Repeated hits to the head during the course of a season may result in long-term brain damage for youth football players even if they don't suffer concussions.
Recently in Concussions Category
May 05, 2016
March 22, 2016
High school athletes do not take significantly longer to recover from concussions than their collegiate counterparts, negating the need for separate injury-management protocols for the two groups, finds a study.
March 16, 2016
For the first time ever, a senior National Football League official acknowledged this week a link between football and a long-term degenerative brain disease known as chronic traumatic encephalopathy.
March 03, 2016
A group of more than 70 British doctors and medical professionals are calling for full-contact rugby in schools to be replaced with touch or non-contact rugby.
March 02, 2016
All eight Ivy League head football coaches unanimously voted last week to eliminate full-contact hitting from practices during the regular season.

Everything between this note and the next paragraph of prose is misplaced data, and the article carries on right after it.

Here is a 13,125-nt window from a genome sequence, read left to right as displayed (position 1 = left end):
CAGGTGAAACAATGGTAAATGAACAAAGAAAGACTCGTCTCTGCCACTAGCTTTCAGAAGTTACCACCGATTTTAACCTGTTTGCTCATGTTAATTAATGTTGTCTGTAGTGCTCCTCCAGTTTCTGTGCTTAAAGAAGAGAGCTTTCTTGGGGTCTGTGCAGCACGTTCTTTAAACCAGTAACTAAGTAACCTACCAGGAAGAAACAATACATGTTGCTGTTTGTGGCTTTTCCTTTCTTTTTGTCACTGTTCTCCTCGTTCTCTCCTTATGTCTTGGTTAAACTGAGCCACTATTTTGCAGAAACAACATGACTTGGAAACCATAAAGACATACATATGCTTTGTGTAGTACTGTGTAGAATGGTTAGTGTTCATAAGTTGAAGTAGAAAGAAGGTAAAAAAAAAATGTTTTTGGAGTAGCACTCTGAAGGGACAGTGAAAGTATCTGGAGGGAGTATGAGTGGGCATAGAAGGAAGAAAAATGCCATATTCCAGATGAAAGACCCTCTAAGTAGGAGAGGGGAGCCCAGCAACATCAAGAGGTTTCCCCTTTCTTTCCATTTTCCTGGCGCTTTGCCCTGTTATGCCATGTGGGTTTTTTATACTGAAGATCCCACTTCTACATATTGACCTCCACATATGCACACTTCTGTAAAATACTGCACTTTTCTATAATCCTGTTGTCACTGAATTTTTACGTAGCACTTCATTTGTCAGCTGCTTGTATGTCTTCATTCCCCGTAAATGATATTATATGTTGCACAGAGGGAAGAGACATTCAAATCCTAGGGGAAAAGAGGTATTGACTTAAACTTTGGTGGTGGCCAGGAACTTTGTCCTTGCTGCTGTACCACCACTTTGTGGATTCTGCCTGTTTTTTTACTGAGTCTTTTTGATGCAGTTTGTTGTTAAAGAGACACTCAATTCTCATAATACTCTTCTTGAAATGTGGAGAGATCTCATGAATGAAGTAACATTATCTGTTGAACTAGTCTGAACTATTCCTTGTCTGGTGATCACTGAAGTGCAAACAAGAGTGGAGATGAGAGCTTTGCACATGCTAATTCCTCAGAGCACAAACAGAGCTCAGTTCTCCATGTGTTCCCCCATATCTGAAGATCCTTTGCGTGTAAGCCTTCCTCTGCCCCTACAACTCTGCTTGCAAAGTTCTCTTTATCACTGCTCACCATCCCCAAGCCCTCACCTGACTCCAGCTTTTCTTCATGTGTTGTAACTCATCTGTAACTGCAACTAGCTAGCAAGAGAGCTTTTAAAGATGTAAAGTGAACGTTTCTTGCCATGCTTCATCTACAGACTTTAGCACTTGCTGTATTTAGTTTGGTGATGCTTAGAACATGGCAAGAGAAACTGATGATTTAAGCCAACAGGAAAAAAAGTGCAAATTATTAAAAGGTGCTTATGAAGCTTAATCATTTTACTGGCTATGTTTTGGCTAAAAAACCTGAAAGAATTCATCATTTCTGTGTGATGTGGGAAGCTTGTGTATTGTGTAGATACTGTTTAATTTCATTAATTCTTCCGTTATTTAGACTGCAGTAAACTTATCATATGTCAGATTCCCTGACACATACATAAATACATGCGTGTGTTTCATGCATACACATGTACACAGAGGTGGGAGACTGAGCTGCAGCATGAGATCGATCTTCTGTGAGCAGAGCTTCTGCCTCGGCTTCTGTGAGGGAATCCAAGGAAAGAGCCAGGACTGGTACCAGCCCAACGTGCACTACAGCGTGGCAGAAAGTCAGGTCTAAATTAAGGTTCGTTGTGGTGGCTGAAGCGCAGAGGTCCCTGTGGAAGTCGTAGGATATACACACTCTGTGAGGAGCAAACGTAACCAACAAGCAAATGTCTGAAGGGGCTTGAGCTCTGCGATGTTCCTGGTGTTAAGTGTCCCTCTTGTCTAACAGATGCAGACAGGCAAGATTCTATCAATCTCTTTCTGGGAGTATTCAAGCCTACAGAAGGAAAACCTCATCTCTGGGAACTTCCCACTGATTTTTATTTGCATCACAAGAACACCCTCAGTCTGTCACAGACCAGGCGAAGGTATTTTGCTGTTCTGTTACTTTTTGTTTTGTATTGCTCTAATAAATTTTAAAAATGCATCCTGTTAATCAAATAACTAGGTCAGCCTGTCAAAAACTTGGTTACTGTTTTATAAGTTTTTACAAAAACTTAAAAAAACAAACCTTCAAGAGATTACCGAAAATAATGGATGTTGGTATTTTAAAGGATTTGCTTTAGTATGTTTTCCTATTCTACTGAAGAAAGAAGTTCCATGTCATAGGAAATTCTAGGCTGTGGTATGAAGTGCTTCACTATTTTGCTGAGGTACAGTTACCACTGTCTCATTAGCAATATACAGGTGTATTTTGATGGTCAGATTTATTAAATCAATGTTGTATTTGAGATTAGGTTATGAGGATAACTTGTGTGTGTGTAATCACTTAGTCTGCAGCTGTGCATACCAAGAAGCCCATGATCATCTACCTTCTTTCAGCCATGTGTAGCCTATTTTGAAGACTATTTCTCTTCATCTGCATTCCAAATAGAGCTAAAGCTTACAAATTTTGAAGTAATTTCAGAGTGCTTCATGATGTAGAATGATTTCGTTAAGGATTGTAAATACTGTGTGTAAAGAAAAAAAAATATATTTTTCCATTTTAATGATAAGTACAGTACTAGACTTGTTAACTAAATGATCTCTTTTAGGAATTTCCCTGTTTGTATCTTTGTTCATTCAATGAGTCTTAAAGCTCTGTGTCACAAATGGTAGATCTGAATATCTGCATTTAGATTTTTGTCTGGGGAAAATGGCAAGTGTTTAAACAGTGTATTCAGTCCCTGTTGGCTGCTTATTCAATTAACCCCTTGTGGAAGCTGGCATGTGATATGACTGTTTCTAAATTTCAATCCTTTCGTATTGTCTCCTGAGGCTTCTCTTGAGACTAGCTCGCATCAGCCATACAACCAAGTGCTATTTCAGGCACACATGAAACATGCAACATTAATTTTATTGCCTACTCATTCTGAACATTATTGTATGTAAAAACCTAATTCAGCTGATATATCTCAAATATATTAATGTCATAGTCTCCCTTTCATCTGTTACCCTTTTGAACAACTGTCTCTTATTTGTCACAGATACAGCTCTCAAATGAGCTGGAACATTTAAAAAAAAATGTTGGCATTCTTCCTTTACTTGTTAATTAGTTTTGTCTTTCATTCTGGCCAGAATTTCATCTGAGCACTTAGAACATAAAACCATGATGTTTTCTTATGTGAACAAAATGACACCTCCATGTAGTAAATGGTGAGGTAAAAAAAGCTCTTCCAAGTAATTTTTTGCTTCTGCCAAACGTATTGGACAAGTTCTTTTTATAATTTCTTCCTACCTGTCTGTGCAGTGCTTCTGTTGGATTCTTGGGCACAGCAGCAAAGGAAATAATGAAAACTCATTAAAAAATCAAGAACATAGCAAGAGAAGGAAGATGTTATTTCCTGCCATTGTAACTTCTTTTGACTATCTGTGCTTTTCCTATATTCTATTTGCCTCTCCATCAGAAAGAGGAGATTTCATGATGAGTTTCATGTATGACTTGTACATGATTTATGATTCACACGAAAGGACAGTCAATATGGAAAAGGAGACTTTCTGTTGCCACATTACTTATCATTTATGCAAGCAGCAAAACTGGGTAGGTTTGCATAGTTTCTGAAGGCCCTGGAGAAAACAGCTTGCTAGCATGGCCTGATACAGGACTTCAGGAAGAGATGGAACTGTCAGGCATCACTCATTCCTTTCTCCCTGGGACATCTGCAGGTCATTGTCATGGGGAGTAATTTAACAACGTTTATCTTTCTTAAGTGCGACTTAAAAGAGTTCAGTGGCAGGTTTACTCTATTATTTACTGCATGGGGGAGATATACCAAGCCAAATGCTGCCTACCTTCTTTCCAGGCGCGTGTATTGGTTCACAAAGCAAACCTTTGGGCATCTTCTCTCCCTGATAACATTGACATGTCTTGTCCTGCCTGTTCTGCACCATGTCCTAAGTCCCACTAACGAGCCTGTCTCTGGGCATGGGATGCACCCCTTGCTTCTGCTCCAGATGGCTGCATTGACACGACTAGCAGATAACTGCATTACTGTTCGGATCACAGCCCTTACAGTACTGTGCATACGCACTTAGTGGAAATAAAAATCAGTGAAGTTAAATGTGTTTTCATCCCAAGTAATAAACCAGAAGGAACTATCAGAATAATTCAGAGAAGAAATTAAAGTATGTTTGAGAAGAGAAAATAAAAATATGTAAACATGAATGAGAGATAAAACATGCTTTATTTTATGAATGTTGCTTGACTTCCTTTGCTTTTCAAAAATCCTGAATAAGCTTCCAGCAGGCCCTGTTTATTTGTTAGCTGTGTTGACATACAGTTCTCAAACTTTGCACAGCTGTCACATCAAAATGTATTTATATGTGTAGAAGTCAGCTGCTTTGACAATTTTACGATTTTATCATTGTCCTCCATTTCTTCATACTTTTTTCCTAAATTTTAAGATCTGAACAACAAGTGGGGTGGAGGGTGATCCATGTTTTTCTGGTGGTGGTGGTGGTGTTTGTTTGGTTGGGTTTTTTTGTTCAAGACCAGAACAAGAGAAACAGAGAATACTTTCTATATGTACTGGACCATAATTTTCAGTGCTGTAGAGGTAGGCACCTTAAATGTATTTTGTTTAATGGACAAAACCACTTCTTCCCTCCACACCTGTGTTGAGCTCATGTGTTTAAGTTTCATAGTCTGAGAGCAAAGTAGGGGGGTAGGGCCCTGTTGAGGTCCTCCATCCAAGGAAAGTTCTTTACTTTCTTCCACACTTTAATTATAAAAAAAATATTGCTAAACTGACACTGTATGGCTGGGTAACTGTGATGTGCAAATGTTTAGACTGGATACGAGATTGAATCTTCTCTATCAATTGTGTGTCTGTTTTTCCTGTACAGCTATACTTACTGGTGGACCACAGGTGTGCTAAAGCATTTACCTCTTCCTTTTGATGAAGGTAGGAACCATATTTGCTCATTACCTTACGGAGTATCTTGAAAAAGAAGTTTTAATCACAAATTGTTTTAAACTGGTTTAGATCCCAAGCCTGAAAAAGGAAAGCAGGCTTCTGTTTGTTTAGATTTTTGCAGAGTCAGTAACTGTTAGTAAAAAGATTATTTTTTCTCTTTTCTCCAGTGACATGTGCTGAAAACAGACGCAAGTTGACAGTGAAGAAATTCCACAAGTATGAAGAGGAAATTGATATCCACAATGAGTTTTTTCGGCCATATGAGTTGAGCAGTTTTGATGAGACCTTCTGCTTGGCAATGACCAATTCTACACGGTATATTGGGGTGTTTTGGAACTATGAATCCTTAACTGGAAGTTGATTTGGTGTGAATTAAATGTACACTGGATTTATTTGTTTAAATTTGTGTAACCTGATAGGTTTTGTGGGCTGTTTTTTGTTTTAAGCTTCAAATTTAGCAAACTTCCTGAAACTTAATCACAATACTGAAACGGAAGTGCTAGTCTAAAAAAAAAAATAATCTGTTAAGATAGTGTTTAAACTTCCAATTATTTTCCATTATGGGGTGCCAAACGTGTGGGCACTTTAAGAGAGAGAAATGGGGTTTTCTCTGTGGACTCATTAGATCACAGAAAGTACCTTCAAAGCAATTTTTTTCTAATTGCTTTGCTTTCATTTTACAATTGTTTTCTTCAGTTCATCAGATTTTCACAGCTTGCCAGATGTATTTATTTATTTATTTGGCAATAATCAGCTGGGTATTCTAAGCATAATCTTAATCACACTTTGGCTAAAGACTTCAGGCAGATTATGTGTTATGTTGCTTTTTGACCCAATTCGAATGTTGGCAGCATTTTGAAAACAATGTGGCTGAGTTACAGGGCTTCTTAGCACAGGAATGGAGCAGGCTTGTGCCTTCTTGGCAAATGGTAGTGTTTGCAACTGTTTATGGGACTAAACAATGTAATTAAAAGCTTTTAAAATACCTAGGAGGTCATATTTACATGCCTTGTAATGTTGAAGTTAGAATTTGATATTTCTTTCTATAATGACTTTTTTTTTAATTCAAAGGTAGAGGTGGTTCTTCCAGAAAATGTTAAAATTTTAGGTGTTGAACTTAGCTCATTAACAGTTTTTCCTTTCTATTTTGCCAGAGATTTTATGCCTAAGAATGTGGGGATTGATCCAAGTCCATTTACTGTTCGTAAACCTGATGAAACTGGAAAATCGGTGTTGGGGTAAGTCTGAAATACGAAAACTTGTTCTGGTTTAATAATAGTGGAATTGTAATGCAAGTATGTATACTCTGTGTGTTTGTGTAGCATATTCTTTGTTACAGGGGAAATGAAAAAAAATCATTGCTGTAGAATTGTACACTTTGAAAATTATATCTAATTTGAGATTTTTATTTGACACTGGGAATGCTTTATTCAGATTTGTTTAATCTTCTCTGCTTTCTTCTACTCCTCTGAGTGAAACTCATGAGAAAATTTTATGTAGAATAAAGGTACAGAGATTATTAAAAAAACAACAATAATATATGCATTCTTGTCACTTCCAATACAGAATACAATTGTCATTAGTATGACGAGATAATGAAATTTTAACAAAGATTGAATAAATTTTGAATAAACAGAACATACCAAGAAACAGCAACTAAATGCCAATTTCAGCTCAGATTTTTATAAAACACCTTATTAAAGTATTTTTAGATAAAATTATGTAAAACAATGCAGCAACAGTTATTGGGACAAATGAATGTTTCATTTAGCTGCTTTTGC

February 22, 2016
A Boston Globe columnist believes the long-term health risks of tackle football are too severe for young children to continue participating in it.
January 28, 2016
In an editorial for USA Today, Hall of Fame running back Barry Sanders weighed in on whether he believes parents should allow their children to play football.
January 11, 2016
More than four of every 10 concussions among ice hockey players between the ages of 12 and 18 involve illegal contact, suggests a new study.
January 07, 2016
Pittsburgh Steelers star wide receiver Antonio Brown took a local high school football team to an early screening of Will Smith's new movie "Concussion" before its release on Christmas Day.
December 29, 2015
Those who participated in a weekly helmetless-tackling drill had a 28 percent reduction in head-impact frequency per athletic exposure over the course of a single season.